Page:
Protecting Yourself from Usury and Racketeering in Construction

A Helpful Guide for Homeowners, Contractors, and Commercial Business Owners

 

Whenever we hear the terms Usury and Racketeering, we think of two things, organized crime, and the RICO Act. But did you know that these two terms are very common within the New York Construction industry? Whether you are a homeowner, a contractor or a commercial business owner, usury and racketeering come in many different shapes and sizes. What are the types of Construction Usury, and how can we protect ourselves?

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Long Island Construction Law Obtains Contractor Victory in Wrongful Termination

Photo of long island construction lawWhat does Long Island construction law say about terminating construction agreements? Despite the increasingly common use of arbitration in construction agreements, the New York Supreme Court has clarified that owners cannot terminate their construction agreement and fail to follow requirements for termination without repercussions. A recent pre-arbitration victory by John Caravella, Esq. confirms that the court unwilling to waive terms contained for termination and remedial efforts post termination to cure will not suffice to transform a wrongful termination into a termination for cause.

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Strings of a Marionette Puppet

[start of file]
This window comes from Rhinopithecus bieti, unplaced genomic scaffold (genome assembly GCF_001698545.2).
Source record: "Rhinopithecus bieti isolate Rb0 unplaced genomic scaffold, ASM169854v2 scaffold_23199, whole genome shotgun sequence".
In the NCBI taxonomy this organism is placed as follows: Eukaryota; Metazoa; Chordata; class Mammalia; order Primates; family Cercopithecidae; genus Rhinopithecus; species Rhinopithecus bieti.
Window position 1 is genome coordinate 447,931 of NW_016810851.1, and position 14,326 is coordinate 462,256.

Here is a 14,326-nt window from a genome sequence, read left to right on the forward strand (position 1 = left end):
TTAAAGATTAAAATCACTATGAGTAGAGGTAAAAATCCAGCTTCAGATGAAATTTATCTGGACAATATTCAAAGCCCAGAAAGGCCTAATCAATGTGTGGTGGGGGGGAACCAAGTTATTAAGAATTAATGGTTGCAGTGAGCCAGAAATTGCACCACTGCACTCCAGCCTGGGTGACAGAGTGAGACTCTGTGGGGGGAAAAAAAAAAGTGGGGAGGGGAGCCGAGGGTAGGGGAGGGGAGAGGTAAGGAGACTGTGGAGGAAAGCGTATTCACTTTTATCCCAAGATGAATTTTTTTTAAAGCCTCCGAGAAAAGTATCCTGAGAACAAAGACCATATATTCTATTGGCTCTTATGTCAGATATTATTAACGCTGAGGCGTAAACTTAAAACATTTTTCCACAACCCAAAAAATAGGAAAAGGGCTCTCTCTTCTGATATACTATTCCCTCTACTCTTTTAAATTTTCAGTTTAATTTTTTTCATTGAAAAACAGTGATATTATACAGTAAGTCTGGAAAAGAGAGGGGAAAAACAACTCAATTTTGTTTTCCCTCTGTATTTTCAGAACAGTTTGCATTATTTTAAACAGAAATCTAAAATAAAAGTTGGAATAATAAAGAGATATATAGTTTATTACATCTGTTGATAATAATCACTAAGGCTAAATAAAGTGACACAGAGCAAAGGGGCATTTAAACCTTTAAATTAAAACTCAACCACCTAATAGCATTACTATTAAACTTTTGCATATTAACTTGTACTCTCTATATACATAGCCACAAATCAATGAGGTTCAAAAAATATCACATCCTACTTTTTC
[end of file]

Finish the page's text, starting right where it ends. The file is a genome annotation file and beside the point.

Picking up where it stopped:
Like the strings of a marionette puppet, after the completion of a New York construction project, there are various legal theories that serve as ties between the builder and the owner. For the builder, the sooner these lingering ties can be removed the less exposure they face for claims of defects. For the owners, the longer they are able to establish these connections, the longer they may have legal recourse against the builder for defects.

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Is It Worth It To Elevate Your Home?

 

Elevate your home
 

One of the most common causes of home elevation is extreme weathering and flooding. In general, there are two options when deciding to elevate your home. The homeowner can physically lift the home, building a new foundation at the bottom, or leaving the home as is, but just building a “livable space” upper level, alternatively converting the ground level to a complete closure.

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